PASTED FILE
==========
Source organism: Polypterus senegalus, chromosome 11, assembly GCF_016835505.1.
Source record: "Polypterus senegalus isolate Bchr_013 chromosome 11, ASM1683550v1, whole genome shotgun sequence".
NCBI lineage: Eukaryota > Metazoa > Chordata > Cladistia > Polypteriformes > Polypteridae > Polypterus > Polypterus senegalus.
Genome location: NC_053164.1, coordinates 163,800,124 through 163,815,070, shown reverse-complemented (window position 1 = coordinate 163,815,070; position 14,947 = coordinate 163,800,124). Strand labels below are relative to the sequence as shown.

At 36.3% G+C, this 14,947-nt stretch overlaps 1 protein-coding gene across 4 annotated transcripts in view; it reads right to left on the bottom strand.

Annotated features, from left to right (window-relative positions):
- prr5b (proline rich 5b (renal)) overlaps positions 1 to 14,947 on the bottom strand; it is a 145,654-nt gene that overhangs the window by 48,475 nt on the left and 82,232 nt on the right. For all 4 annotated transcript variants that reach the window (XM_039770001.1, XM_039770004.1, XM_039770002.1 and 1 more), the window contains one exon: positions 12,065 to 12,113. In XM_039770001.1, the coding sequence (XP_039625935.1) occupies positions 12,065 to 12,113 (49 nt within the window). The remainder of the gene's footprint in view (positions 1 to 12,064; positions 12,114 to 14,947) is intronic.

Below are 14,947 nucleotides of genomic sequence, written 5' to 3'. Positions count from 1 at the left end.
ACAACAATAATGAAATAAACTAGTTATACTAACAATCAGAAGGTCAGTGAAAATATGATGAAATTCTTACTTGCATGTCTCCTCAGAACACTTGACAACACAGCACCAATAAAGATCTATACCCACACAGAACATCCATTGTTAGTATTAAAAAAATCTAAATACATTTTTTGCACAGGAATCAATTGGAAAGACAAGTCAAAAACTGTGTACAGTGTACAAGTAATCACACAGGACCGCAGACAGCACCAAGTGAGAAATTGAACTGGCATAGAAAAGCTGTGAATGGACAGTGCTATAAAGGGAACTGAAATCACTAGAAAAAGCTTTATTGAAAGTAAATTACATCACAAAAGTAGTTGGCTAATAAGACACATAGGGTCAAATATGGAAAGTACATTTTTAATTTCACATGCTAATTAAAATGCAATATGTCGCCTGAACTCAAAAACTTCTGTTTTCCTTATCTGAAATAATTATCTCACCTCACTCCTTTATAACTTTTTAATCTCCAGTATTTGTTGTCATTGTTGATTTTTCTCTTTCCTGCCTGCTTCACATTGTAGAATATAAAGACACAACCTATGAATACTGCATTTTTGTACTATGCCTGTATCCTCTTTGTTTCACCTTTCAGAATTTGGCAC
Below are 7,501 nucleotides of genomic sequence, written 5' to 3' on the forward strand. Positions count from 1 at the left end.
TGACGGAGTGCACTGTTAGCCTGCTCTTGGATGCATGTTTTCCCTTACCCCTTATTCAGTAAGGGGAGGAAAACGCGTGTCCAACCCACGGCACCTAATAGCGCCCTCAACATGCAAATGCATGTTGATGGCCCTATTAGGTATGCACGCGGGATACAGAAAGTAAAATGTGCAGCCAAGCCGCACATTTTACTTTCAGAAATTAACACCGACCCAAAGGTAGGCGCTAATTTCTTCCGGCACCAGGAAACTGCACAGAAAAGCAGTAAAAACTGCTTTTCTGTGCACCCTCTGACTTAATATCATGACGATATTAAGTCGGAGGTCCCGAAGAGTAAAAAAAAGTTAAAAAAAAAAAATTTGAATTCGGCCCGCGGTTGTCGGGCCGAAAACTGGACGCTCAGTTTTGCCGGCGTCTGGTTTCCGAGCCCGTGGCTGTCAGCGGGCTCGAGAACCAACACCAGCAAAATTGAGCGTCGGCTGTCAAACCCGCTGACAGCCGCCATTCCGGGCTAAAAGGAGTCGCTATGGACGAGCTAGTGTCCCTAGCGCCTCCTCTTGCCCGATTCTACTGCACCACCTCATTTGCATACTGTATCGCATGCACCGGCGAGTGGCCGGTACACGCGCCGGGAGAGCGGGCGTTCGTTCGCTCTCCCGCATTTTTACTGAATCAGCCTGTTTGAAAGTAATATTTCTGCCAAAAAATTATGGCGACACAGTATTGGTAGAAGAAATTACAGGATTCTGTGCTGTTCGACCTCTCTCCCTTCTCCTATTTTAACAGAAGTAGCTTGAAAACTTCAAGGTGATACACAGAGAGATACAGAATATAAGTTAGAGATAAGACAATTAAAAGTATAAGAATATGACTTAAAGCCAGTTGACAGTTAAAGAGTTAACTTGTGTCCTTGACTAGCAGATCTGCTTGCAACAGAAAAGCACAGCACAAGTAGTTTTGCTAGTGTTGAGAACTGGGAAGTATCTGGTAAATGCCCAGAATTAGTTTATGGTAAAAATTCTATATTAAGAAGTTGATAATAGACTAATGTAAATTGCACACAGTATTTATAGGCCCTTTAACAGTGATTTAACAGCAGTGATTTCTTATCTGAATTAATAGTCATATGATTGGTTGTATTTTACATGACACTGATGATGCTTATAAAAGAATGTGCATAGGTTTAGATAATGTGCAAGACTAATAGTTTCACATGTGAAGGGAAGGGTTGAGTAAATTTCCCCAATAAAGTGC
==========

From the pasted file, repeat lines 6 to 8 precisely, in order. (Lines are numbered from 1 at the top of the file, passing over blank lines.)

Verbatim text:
Annotated features, from left to right (window-relative positions):
- prr5b (proline rich 5b (renal)) overlaps positions 1 to 14,947 on the bottom strand; it is a 145,654-nt gene that overhangs the window by 48,475 nt on the left and 82,232 nt on the right. For all 4 annotated transcript variants that reach the window (XM_039770001.1, XM_039770004.1, XM_039770002.1 and 1 more), the window contains one exon: positions 12,065 to 12,113. In XM_039770001.1, the coding sequence (XP_039625935.1) occupies positions 12,065 to 12,113 (49 nt within the window). The remainder of the gene's footprint in view (positions 1 to 12,064; positions 12,114 to 14,947) is intronic.

Below are 14,947 nucleotides of genomic sequence, written 5' to 3'. Positions count from 1 at the left end.